ESSENCE.COM: After your romantic relationship blossomed on “Soul Food,” did they really need to direct you two?
KODJOE: [Laughs] Well, no we didn’t have that problem on the set. It was very natural to us.
ESSENCE.COM: That’s so true. Sounds like working on indie films offer liberties that big-budget films don’t. Industry insiders predict that the new Black cinema is straight-to-DVD films. Do you agree?
KODJOE: I love independent films because it’s very refreshing when actors choose to expand their creative horizons and take risks. More than ever we’ve been offered the platform to do our own projects, thanks to all the film festivals. The film industry is sort of at a crossroads. There isn’t enough content or money, especially when you think about how much it costs to go to the movies. An entire family can rent a movie and watch it for a few bucks, but going to a [movie] theater can easily cost upwards of $100. So it’s definitely a good atmosphere for the straight-to-DVD film market.
ESSENCE.COM: I understand you and your brother launched a clothing line.
KODJOE: My younger brother and I have a custom-made clothing company called Ziami, which we launched in Germany in 2003. Now, we’re pre-launching it in the States with the company Grey Goose.
ESSENCE.COM: What is your next big project?
KODJOE: A film with Bruce Willis called “The Surrogates,” which is about a community of humans who age gracefully and live without ever knowing any pain or negative emotions. I play Agent Stone, the head of the FBI who’s tough and happens to be Bruce’s good friend and boss. It was definitely different from anything I’d ever done and I’m a keen observer of talent so I’d just sit there, watch and learn from the entire crew, which was made up of Oscar winners from makeup artists to directors.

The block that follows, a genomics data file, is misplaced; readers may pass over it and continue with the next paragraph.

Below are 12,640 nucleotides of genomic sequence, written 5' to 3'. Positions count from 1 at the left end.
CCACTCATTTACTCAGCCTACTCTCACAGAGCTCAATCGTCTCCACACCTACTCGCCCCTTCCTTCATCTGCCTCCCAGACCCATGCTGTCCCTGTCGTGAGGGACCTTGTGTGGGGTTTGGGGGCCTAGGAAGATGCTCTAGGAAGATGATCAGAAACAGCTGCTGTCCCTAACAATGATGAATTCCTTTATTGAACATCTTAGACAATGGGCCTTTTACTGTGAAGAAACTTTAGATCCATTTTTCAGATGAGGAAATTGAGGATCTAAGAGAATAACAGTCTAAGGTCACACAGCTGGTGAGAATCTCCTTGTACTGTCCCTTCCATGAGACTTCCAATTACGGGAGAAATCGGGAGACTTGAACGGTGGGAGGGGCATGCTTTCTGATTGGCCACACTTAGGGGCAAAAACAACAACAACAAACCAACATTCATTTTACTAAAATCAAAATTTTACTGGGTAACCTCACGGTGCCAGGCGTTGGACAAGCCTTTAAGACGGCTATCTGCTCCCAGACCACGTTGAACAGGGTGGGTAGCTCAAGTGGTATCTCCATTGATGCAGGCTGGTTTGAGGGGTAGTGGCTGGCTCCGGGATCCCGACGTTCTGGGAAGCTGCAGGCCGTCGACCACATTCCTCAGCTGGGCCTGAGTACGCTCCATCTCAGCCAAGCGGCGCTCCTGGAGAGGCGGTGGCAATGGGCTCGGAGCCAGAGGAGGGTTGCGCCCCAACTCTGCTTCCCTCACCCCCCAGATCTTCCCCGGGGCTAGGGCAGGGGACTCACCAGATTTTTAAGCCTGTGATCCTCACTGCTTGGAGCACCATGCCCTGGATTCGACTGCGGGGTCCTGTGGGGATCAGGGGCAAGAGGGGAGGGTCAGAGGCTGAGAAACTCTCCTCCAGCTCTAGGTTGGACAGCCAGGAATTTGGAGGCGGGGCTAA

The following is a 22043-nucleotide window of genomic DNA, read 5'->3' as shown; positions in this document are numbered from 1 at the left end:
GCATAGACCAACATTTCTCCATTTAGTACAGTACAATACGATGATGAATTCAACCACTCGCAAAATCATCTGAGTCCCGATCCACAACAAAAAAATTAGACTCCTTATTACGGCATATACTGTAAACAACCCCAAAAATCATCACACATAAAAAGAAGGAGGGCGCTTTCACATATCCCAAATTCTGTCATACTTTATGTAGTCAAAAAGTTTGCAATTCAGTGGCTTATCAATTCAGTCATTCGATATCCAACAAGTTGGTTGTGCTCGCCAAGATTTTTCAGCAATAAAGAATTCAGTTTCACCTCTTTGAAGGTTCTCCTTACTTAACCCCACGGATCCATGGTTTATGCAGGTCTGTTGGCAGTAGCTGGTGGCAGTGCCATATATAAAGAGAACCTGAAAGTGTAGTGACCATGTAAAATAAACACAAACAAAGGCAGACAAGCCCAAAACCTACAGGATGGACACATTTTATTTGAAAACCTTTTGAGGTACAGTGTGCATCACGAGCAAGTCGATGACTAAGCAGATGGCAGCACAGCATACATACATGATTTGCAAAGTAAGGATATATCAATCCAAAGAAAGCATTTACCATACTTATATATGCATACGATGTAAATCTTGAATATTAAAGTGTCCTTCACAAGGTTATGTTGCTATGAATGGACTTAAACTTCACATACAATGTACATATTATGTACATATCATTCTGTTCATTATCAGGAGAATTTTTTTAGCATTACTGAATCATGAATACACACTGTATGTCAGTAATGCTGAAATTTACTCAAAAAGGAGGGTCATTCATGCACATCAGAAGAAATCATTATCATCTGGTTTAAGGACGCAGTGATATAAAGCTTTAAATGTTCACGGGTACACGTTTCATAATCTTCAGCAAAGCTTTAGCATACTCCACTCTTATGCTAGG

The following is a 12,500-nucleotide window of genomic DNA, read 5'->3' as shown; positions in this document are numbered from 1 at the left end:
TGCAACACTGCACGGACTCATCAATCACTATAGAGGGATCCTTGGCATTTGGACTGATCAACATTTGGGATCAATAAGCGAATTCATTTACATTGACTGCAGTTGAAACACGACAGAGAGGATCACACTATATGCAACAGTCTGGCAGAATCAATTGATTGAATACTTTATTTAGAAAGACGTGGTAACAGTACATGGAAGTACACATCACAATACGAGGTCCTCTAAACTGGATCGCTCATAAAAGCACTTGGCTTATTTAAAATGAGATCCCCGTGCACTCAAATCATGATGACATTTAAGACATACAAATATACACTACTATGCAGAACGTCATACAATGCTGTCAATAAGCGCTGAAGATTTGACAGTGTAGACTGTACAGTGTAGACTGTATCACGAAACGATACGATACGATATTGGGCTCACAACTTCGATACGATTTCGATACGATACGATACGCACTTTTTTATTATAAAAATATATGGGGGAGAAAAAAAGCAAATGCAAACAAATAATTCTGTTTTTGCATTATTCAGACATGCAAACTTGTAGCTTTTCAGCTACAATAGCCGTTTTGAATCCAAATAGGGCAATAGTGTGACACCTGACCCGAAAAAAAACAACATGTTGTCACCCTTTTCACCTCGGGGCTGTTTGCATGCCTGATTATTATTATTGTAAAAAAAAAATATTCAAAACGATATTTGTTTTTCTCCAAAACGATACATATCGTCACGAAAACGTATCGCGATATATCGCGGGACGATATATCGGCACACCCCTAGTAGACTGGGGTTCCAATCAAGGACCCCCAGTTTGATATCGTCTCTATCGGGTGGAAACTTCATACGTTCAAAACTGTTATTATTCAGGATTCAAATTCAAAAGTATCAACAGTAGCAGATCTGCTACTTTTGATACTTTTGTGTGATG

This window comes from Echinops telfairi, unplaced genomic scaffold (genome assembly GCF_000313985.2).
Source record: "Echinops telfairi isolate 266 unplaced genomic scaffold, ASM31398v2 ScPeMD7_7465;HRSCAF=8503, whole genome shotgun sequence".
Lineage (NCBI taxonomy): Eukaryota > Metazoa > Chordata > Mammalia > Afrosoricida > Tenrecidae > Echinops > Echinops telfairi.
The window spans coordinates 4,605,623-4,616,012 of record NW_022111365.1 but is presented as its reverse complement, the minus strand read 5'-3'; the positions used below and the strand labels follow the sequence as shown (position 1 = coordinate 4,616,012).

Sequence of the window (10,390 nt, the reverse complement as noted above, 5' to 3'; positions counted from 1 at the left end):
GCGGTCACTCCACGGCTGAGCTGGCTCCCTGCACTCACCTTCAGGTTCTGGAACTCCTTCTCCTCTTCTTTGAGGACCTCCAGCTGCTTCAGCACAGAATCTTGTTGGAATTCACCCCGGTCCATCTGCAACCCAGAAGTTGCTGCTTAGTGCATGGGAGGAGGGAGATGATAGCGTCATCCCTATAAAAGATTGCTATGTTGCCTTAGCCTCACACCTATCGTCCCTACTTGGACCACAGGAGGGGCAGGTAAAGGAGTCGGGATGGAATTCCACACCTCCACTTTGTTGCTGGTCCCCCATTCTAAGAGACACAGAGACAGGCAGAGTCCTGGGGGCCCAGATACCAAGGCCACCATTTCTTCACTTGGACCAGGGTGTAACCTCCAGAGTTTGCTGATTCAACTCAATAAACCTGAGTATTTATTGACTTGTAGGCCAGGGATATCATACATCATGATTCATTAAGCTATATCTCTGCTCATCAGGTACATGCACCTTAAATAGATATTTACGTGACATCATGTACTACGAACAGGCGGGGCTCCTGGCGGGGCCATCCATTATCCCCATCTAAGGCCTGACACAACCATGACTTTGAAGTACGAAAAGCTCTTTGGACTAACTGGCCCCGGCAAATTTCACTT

ESSENCE.COM: What’s the one thing folk would be surprised to learn about you?
KODJOE: I’m goofy—a fool and a prankster. I laugh all day and have no problem acting like a 5-year-old when I’m with my kids because I don’t take myself seriously. I’m living a dream and I am blessed beyond belief. For me, there’s nothing but joy and I let it show as much as I can.
ESSENCE.COM: What’s the craziest thing a woman has ever done to get your attention?
KODJOE: Once, I found a young woman in my hotel room. Honestly, I thought I had walked into the wrong hotel room until she started calling my name. I slowly backed out and kept it moving. Another time a woman almost ran me over with her car—she was so excited when she saw me crossing the street, I guess she lost her focus on the road. But the craziest to date is: I had a woman stage a meeting with me. It was done so thoroughly that she even had her lawyer there and presented me with a 70-page operating agreement about why I should father her child. And she was serious because it was actually a six-digit contract. That had to be the most shocking.
ESSENCE.COM: [Laughs] Omigoodness! That’s insane. So exactly how difficult is it to be a married sex symbol?
KODJOE: I’ll always say it’s a positive thing. I’m flattered by it but I also have to draw the line. It’s one thing when someone approaches you with good intentions or asks for a hug—that’s harmless.
ESSENCE.COM: Heard any crazy rumors about yourself lately?
KODJOE: Well, recently I’ve been sleeping with Gabrielle Union. It’s hilarious because she’s very good friends with my wife and I. I saw her at the BET Awards and we laughed about the time that Wendy Williams asked me if I was sleeping with her and I joked with Wendy and said, “Yes, twice a day—and my wife cooks for us!”
ESSENCE.COM: What do you hope your legacy will be?
KODJOE: That I was an amazing husband and father. I hope they will say I had integrity, that I was responsible, loved my family unconditionally, and inspired people to always make things better.